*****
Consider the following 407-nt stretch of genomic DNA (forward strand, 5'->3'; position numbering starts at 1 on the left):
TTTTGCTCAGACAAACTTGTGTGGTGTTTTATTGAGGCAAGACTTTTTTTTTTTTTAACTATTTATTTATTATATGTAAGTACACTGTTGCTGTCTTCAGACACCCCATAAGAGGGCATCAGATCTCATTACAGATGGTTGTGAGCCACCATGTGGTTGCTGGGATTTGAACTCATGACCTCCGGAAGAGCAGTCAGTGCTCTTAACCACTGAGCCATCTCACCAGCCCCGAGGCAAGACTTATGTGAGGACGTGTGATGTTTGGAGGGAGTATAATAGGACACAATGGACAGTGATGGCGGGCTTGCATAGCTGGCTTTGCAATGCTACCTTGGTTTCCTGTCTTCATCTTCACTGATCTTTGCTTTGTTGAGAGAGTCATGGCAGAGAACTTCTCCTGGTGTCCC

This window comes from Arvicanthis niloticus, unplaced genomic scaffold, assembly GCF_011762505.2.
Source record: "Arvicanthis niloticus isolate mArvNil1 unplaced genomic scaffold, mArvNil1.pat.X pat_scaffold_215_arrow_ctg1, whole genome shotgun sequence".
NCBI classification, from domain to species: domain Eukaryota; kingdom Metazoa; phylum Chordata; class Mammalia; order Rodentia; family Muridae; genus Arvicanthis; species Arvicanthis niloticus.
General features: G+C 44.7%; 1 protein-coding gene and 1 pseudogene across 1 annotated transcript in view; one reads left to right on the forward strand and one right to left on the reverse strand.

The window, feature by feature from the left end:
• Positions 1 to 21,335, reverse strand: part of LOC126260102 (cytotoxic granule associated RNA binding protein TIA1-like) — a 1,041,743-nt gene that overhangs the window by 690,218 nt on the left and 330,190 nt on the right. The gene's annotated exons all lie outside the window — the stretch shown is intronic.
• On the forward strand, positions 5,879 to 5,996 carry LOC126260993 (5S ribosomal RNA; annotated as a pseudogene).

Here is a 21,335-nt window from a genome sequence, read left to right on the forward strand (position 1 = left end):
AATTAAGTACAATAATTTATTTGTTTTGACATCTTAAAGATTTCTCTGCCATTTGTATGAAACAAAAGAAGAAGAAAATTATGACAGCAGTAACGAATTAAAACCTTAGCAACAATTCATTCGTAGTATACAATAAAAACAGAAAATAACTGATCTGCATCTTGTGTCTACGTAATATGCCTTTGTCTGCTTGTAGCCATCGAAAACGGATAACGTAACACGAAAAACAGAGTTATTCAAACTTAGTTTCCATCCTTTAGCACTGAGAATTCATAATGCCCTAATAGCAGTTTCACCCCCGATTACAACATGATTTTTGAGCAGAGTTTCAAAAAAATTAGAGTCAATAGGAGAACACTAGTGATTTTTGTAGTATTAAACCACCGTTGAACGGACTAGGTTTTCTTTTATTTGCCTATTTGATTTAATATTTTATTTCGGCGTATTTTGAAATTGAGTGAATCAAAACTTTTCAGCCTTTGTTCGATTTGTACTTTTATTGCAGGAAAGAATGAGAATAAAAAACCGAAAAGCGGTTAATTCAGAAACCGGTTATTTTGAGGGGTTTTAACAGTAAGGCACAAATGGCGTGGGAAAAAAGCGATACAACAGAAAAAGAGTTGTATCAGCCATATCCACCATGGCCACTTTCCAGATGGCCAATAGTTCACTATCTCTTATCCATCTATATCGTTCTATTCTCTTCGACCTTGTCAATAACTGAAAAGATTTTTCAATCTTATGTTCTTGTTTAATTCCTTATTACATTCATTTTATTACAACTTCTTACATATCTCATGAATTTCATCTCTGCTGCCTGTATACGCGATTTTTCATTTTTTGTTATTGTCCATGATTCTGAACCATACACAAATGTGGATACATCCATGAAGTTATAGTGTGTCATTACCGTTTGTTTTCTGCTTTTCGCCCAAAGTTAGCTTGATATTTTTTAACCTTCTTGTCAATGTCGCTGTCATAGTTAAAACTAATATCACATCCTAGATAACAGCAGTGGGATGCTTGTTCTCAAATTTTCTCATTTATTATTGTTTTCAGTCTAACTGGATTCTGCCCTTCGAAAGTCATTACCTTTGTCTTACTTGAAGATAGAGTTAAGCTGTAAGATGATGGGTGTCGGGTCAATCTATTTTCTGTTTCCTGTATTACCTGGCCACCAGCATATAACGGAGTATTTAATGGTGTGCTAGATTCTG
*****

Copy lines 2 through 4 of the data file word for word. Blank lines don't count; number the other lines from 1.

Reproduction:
TTTTGCTCAGACAAACTTGTGTGGTGTTTTATTGAGGCAAGACTTTTTTTTTTTTTAACTATTTATTTATTATATGTAAGTACACTGTTGCTGTCTTCAGACACCCCATAAGAGGGCATCAGATCTCATTACAGATGGTTGTGAGCCACCATGTGGTTGCTGGGATTTGAACTCATGACCTCCGGAAGAGCAGTCAGTGCTCTTAACCACTGAGCCATCTCACCAGCCCCGAGGCAAGACTTATGTGAGGACGTGTGATGTTTGGAGGGAGTATAATAGGACACAATGGACAGTGATGGCGGGCTTGCATAGCTGGCTTTGCAATGCTACCTTGGTTTCCTGTCTTCATCTTCACTGATCTTTGCTTTGTTGAGAGAGTCATGGCAGAGAACTTCTCCTGGTGTCCC

This window comes from Arvicanthis niloticus, unplaced genomic scaffold, assembly GCF_011762505.2.
Source record: "Arvicanthis niloticus isolate mArvNil1 unplaced genomic scaffold, mArvNil1.pat.X pat_scaffold_215_arrow_ctg1, whole genome shotgun sequence".